Active Shooters in Movie Theaters
As we tune in to the news on just about any given week, we see more and more copycat “active” shooters in movie theaters in the United States. This unfortunately is the new norm. Because this is the new norm, our tactics are going to have to shift to combat these cowardly acts of seemingly random murder.
In examining the events of past theater shootings, the only constant variable is they occur in the darkness of a movie theater, aside from the constant that the shooter is mentally ill.. The scenarios have presented different targets, different responses by victims, and different guns involved used by the shooters. The shooters have sat in different parts of the the theater, struck at different times in the movies. Based upon that, our tactics must be fluid.
The first decision we must make is about the sign on the door of the theater. The one that says “NO WEAPONS PERMITTED”. The easy answer here is just not to go to the movies. A $10 cup of ice with a little Coke splashed on it is seemingly reason enough. However, the conversation can easily apply to someplace you do like to go. What weight does that little “NO WEAPONS PERMITTED” carry? Does it carry the weight of your local laws? In Kentucky, if you are discovered, you can be asked to leave. If you refuse, you can be arrested for disorderly conduct. For the sake of this conversation, concealed means concealed. If it is a state level suggestion, it is a moral decision of “Their House, Their Rules” and will you honor it. This is a decision that I can not make for you, and that you will be responsible for the consequences either way. If you do decide not to carry, either by the weight of state law, or by conscious, there is a consequence. Just as there is one if you decide to carry. You must choose.
The next thing is an obvious one. What about the gear? Your selection of your CCW pistol comes into play. Some people believe that a J frame in the pocket is far better than a HK45 in the car. I agree that is another personal decision and discussion for another time. Do you have a reload for your CCW pistol? Does it have a light attached? Do you have a handheld light to have independent to the pistol mounted light if you have one? One is none and the like. I do not carry a light mounted on my off duty pistol. I do carry a light and a spare magazine. My off duty pistol has night sights. Those are the tools I bring to the table. The rest is up to tactics.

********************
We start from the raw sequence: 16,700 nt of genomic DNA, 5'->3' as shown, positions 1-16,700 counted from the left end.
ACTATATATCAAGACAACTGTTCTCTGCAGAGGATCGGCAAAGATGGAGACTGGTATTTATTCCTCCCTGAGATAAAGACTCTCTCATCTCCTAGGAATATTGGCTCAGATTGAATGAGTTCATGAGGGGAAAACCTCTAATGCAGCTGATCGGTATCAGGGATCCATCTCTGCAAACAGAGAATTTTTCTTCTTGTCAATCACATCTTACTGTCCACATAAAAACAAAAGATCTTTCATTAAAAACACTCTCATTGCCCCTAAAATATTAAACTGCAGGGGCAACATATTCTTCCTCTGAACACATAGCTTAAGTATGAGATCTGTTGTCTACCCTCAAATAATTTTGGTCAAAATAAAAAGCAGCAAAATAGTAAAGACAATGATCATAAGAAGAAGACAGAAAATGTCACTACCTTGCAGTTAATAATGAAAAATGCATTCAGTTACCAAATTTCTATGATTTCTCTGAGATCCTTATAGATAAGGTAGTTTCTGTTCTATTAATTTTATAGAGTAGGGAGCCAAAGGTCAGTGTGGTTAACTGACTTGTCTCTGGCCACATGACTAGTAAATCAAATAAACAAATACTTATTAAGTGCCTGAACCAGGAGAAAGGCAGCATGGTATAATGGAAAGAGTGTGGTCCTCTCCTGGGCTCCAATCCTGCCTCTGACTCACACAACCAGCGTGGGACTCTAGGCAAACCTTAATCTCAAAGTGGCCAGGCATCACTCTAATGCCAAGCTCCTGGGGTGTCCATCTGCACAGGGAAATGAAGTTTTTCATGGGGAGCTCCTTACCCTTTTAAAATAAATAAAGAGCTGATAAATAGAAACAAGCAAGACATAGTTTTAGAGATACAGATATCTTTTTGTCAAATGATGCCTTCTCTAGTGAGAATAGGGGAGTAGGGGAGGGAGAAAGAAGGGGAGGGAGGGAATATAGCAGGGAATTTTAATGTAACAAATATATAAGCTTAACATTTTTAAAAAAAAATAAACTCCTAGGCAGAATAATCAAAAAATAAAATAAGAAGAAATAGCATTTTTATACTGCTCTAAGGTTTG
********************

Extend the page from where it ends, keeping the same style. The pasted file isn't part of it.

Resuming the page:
Your placement in the theater will drive your tactics. The top row with your back up against the wall, near steps seems to be the ideal spot. This is not always feasible, nor is it always desired. So, a compromise will have to be made. Good situational awareness will go a long way at this point. Before the movie, while everyone else is eating popcorn and texting, study the people around you. An experienced street cop will tell you that this ten to fifteen minute window could make all the difference in the world. People that stand out the most will be those who are by themselves. They will really stand out most likely if they do not have their face buried in a smart phone. If you spend enough time watching people, you’ll see what it is I am talking about. We have become a nation that is self absorbed by technology. This technology is hurting our situational awareness, but it is also fast becoming a sure way to see who is not paying attention to their surroundings.
When the shooting starts, it will be pure pandemonium. People will run everywhere screaming.. It will be loud. There will be blood. That is this reason why as you read this article, you should decide your priorities, and manage your expectations. Some people believe that intervention is not their bag. Their priority is to get their family to safety, and engage if necessary. And I am good with that. A man has got to know his limitations so to speak. If intervening is in your playbook, have a plan. Play the “what if” game. The time when the shooting starts is not the time to figure this out. HAVE A PLAN. Be realistic in your plans and expectations. Even way back in grade school, we practiced fire drills, tornado drills, and the like. As we got older, most of us forgot the reasons why we did this. The reasons were basic and still hold merit today.
Most likely, the idea that you may have to engage a threat across the theater is probably going to be false. I say probably because at this current moment my crystal ball is on the fritz. I’m the guy that constantly preaches about being prepared mentally and physically to shoot distance on demand. But the factors are against you in a crowded, panicked theater to engage at any kind of distance. Too great a chance of hitting something you don’t mean to. Likely, if you choose to engage, it will be in close quarters and you will have to close the gap. It will also likely pay a dividend to shoot at a downward angle, if at all possible.
Next, you have to take into account the police are coming. Have a plan to deal with the police after the fact. Standing around an urban area after there has been shots fired with a gun in your hand is not a sound plan. They don’t know you, and you don’t know them.
I say all of that to say this. Have a plan. Manage your expectations. Know your limitations. I expect that the active shooter problem will persist, if not worsen. We can’t take the fight to them if we don’t understand the fight and plan for it.